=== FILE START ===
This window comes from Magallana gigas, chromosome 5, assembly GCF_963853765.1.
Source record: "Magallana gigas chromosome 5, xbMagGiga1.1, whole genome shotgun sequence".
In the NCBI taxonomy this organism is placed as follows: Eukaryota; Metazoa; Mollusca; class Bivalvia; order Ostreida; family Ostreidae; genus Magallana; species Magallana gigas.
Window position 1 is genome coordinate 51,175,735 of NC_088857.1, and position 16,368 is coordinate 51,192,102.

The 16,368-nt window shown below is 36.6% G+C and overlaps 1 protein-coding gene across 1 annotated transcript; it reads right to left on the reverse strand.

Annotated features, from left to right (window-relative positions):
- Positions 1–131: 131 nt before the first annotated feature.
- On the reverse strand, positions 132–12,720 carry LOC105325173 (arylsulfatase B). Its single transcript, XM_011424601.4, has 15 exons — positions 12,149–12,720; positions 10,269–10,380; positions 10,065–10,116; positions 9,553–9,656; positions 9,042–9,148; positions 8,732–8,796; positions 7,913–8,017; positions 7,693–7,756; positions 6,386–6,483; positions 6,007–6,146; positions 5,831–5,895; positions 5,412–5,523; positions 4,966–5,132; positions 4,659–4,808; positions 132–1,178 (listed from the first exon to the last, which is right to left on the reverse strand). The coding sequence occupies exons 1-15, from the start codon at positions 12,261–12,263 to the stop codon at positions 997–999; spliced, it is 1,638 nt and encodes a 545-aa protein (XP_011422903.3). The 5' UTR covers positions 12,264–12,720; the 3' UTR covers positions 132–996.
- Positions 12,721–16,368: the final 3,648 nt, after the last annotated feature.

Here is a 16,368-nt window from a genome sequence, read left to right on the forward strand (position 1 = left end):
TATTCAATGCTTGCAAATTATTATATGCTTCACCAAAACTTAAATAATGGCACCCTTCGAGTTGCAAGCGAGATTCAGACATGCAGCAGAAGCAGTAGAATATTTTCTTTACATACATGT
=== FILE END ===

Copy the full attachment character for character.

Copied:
This window comes from Magallana gigas, chromosome 5, assembly GCF_963853765.1.
Source record: "Magallana gigas chromosome 5, xbMagGiga1.1, whole genome shotgun sequence".
In the NCBI taxonomy this organism is placed as follows: Eukaryota; Metazoa; Mollusca; class Bivalvia; order Ostreida; family Ostreidae; genus Magallana; species Magallana gigas.
Window position 1 is genome coordinate 51,175,735 of NC_088857.1, and position 16,368 is coordinate 51,192,102.

The 16,368-nt window shown below is 36.6% G+C and overlaps 1 protein-coding gene across 1 annotated transcript; it reads right to left on the reverse strand.

Annotated features, from left to right (window-relative positions):
- Positions 1–131: 131 nt before the first annotated feature.
- On the reverse strand, positions 132–12,720 carry LOC105325173 (arylsulfatase B). Its single transcript, XM_011424601.4, has 15 exons — positions 12,149–12,720; positions 10,269–10,380; positions 10,065–10,116; positions 9,553–9,656; positions 9,042–9,148; positions 8,732–8,796; positions 7,913–8,017; positions 7,693–7,756; positions 6,386–6,483; positions 6,007–6,146; positions 5,831–5,895; positions 5,412–5,523; positions 4,966–5,132; positions 4,659–4,808; positions 132–1,178 (listed from the first exon to the last, which is right to left on the reverse strand). The coding sequence occupies exons 1-15, from the start codon at positions 12,261–12,263 to the stop codon at positions 997–999; spliced, it is 1,638 nt and encodes a 545-aa protein (XP_011422903.3). The 5' UTR covers positions 12,264–12,720; the 3' UTR covers positions 132–996.
- Positions 12,721–16,368: the final 3,648 nt, after the last annotated feature.

Here is a 16,368-nt window from a genome sequence, read left to right on the forward strand (position 1 = left end):
TATTCAATGCTTGCAAATTATTATATGCTTCACCAAAACTTAAATAATGGCACCCTTCGAGTTGCAAGCGAGATTCAGACATGCAGCAGAAGCAGTAGAATATTTTCTTTACATACATGT